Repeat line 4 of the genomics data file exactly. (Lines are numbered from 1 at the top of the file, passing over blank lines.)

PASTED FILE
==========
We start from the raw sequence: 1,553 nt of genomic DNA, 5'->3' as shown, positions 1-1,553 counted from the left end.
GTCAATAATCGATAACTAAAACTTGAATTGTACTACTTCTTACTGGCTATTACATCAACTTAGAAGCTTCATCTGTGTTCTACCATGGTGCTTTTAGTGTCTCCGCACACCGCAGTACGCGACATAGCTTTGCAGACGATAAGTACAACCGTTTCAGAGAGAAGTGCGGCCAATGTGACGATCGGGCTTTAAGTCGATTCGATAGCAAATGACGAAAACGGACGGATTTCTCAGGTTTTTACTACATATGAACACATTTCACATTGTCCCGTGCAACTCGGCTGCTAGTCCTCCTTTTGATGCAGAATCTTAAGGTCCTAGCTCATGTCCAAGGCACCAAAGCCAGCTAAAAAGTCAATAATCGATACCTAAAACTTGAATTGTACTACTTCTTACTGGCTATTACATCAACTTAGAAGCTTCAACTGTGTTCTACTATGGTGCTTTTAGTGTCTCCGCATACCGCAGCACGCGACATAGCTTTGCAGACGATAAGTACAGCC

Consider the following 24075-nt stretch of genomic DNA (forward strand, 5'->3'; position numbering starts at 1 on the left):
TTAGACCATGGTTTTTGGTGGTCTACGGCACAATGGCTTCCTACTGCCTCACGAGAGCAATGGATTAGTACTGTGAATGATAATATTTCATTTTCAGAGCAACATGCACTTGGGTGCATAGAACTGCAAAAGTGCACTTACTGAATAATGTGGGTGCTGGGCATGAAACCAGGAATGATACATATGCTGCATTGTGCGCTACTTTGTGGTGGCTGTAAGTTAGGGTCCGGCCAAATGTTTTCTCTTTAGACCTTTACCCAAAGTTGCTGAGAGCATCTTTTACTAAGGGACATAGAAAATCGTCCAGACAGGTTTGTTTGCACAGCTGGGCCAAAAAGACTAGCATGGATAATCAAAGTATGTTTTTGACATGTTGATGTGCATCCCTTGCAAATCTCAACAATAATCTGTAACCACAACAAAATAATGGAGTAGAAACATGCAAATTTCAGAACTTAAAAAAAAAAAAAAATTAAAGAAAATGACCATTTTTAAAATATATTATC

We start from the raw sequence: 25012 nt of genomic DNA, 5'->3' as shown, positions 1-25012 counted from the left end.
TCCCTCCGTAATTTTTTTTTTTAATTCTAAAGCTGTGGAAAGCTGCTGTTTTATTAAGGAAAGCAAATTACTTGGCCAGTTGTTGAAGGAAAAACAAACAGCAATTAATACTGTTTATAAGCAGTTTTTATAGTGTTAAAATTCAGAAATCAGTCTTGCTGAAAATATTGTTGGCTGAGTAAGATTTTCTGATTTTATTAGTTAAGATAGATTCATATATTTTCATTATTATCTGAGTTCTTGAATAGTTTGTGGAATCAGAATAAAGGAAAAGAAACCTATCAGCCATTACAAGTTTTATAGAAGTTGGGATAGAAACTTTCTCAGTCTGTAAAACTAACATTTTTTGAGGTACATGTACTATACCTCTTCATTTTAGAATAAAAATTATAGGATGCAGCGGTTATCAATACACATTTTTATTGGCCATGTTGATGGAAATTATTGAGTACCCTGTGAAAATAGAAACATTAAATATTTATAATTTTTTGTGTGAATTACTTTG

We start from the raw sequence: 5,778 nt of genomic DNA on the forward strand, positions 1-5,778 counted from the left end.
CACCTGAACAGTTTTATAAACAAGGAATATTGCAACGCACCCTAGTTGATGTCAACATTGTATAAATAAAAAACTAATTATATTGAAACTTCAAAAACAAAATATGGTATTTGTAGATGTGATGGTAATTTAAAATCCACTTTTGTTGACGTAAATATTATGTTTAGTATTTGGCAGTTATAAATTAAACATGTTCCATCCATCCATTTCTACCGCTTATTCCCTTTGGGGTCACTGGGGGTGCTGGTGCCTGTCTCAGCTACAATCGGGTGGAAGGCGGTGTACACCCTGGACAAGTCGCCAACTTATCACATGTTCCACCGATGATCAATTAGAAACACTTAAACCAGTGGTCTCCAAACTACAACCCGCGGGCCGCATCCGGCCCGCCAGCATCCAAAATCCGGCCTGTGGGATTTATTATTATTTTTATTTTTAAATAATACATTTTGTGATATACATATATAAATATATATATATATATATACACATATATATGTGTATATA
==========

TTAGACCATGGTTTTTGGTGGTCTACGGCACAATGGCTTCCTACTGCCTCACGAGAGCAATGGATTAGTACTGTGAATGATAATATTTCATTTTCAGAGCAACATGCACTTGGGTGCATAGAACTGCAAAAGTGCACTTACTGAATAATGTGGGTGCTGGGCATGAAACCAGGAATGATACATATGCTGCATTGTGCGCTACTTTGTGGTGGCTGTAAGTTAGGGTCCGGCCAAATGTTTTCTCTTTAGACCTTTACCCAAAGTTGCTGAGAGCATCTTTTACTAAGGGACATAGAAAATCGTCCAGACAGGTTTGTTTGCACAGCTGGGCCAAAAAGACTAGCATGGATAATCAAAGTATGTTTTTGACATGTTGATGTGCATCCCTTGCAAATCTCAACAATAATCTGTAACCACAACAAAATAATGGAGTAGAAACATGCAAATTTCAGAACTTAAAAAAAAAAAAAAATTAAAGAAAATGACCATTTTTAAAATATATTATC